• An ostracon (excavated prior to 1981), sometimes referred to as the House of Yahweh ostracon, was discovered at Tel Arad, dated to 6th century BCE which mentions a temple which is probably the Temple in Jerusalem.[21]
  • A thumb-sized ivory pomegranate (which came to light in 1979) measuring 44 millimetres (1.7 in) in height, and bearing an ancient Hebrew inscription "Sacred donation for the priests in the House of ---h,]", was believed to have adorned a sceptre used by the high priest in Solomon's Temple. It was considered the most important item of biblical antiquities in the Israel Museum's collection.[22] However, in 2004, the Israel Antiquities Authority reported the inscription to be a forgery, though the ivory pomegranate itself was dated to the 14th or 13th century BCE.[23] This was based on the report's claim that three incised letters in the inscription stopped short of an ancient break, as they would have if carved after the ancient break was made. Since then, it has been proven that one of the letters was indeed carved prior to the ancient break, and the status of the other two letters are in question. Some paleographers and others have continued to insist that the inscription is ancient, some dispute this so the authenticity of this writing is still the object of discussion.[24]
  • Another artifact, the Jehoash Inscription, which first came to notice in 2003, contains a 15-line description of King Jehoash's ninth-century BCE restoration of the Temple. Its authenticity was called into question by a report by the Israel Antiquities Authority, which said that the surface patina contained microfossils of foraminifera. As these fossils do not dissolve in water, they cannot occur in a calcium carbonate patina, leading initial investigators to conclude that the patina must be an artificial chemical mix applied to the stone by forgers. As of late 2012, the academic community is split on whether the tablet is authentic or not. Commenting on a 2012 report by geologists arguing for the authenticity of the inscription, in October 2012, Hershel Shanks (who believes the inscription is genuine) wrote the current situation was that most Hebrew language scholars believe that the inscription is a forgery and geologists that it is genuine, and thus "Because we rely on experts, and because there is an apparently irresolvable conflict of experts in this case, BAR has taken no position with respect to the authenticity of the Jehoash Inscription."[25]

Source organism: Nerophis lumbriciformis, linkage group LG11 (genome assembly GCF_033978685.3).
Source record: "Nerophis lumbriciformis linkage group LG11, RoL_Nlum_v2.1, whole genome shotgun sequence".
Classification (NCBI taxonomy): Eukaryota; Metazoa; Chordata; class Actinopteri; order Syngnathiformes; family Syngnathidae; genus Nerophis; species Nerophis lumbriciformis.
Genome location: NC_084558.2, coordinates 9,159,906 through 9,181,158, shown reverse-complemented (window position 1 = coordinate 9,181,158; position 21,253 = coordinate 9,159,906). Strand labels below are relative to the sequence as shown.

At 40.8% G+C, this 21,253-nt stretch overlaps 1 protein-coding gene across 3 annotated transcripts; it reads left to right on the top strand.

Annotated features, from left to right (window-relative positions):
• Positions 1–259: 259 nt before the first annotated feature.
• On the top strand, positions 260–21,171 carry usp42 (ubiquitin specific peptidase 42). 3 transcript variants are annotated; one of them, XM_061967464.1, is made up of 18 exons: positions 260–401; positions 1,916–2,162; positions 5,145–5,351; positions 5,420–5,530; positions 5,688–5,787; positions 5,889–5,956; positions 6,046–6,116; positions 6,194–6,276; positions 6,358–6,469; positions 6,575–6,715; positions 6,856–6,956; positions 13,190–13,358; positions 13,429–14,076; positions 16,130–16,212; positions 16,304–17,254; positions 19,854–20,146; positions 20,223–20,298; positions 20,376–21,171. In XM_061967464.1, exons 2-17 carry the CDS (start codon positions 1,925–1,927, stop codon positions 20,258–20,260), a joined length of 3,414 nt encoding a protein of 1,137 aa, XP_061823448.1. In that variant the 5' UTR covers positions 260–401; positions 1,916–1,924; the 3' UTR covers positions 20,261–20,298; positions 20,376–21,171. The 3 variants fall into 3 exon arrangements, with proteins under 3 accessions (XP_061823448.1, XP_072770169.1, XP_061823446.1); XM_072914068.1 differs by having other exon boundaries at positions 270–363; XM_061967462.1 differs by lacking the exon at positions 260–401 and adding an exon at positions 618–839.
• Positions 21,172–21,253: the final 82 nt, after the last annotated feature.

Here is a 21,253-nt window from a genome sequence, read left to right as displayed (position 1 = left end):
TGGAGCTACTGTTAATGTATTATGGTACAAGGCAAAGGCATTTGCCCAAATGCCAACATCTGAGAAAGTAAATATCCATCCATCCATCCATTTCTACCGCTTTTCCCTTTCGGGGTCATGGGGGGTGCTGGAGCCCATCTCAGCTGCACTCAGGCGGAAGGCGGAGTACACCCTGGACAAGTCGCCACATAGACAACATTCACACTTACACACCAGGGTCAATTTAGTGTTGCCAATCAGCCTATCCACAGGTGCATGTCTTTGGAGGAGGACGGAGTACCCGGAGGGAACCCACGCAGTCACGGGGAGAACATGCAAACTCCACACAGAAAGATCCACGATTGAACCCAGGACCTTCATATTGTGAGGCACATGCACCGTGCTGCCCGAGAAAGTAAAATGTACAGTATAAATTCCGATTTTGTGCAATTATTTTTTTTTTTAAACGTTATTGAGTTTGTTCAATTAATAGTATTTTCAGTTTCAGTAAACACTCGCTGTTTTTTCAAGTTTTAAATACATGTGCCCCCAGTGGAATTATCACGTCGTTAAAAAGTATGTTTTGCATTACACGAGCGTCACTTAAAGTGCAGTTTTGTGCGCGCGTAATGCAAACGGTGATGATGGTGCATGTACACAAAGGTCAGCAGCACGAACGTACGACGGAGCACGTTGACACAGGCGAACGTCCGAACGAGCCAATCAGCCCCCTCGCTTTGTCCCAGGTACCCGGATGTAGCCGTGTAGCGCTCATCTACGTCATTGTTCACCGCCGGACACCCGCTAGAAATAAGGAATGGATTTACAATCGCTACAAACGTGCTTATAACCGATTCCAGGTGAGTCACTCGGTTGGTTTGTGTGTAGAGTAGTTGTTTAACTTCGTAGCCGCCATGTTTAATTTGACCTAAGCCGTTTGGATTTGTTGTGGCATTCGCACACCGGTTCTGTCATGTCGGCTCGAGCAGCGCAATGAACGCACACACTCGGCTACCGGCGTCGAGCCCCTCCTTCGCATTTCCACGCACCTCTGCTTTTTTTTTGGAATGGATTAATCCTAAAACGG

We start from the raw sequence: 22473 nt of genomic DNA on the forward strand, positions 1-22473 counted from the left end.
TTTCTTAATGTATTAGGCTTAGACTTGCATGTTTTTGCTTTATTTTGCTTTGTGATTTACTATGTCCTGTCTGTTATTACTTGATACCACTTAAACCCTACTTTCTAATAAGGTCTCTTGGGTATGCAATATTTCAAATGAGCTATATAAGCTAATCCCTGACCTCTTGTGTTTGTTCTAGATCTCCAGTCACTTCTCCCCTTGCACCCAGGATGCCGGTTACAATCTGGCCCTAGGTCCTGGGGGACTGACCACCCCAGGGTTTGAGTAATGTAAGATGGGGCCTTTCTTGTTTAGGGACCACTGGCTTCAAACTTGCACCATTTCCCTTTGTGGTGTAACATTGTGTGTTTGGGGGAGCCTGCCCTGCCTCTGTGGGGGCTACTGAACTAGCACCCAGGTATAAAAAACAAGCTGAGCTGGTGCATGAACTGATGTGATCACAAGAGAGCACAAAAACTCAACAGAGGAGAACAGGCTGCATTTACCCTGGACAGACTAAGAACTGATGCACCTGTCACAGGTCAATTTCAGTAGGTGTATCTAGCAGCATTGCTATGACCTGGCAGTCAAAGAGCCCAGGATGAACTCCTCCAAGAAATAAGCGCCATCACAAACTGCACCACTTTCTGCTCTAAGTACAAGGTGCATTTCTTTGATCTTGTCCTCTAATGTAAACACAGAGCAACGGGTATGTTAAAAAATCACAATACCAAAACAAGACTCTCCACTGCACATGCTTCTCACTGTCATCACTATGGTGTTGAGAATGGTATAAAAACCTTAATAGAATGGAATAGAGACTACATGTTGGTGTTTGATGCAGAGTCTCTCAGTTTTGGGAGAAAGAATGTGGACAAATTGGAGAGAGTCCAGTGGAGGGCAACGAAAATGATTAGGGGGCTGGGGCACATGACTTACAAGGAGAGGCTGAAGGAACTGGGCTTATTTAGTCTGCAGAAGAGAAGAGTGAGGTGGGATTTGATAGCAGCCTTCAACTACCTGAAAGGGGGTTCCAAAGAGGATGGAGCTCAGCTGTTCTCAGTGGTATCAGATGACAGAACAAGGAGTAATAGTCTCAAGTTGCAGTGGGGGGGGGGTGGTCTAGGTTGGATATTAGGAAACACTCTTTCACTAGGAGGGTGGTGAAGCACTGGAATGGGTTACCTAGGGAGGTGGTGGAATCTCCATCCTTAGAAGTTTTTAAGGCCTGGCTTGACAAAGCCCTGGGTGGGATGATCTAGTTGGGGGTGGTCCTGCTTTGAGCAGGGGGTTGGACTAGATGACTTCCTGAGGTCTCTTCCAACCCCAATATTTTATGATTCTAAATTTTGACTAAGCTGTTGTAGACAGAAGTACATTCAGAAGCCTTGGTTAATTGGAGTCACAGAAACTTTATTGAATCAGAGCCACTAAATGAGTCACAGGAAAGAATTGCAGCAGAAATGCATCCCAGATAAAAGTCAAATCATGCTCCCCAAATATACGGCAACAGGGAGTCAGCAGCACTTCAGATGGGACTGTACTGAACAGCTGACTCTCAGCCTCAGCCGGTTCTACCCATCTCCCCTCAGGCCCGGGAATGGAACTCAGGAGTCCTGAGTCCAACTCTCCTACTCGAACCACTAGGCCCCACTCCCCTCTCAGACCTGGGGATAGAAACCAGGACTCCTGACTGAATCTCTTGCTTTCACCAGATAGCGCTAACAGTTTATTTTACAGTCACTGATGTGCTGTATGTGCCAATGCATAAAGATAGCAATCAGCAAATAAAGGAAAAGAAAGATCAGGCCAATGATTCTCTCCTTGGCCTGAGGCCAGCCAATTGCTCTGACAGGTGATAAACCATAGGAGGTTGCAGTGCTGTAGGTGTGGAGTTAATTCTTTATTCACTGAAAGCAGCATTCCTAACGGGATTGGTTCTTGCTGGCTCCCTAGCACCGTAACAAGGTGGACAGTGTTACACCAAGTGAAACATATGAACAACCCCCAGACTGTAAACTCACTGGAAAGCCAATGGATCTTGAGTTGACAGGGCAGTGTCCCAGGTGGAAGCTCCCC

• By 2006, the Temple Mount Sifting Project had recovered numerous artifacts dating from the 8th to 7th centuries BCE from soil removed in 1999 by the Islamic Religious Trust (Waqf) from the Solomon's Stables area of the Temple Mount. These include stone weights for weighing silver and a First Temple period bulla, or seal impression, containing ancient Hebrew writing which includes the name Netanyahu ben Yaush. Netanyahu is a name mentioned several times in the Book of Jeremiah while the name Yaush appears in the Lachish letters. However, the combination of names was unknown to scholars.[26][27]
  • In 2007, artifacts dating to the 8th to 6th centuries BCE were described as being possibly the first physical evidence of human activity at the Temple Mount during the First Temple period. The findings included animal bones; ceramic bowl rims, bases, and body sherds; the base of a juglet used to pour oil; the handle of a small juglet; and the rim of a storage jar.[28][29]

Other contemporary temples

There is archaeological and written evidence of three Israelite temples, either contemporary or of very close date, dedicated to Yahweh (Elephantine temple, probably Arad too), either in the Land of Israel or in Egypt. Two of them have the same general outline as given by the Bible for the Jerusalem Temple.

Freemasonry

Rituals in Freemasonry refer to King Solomon and the building of his Temple.[34] Masonic buildings, where Lodge members meet, are sometimes called 'temples'; an allegoric reference to King Solomon's Temple.[35]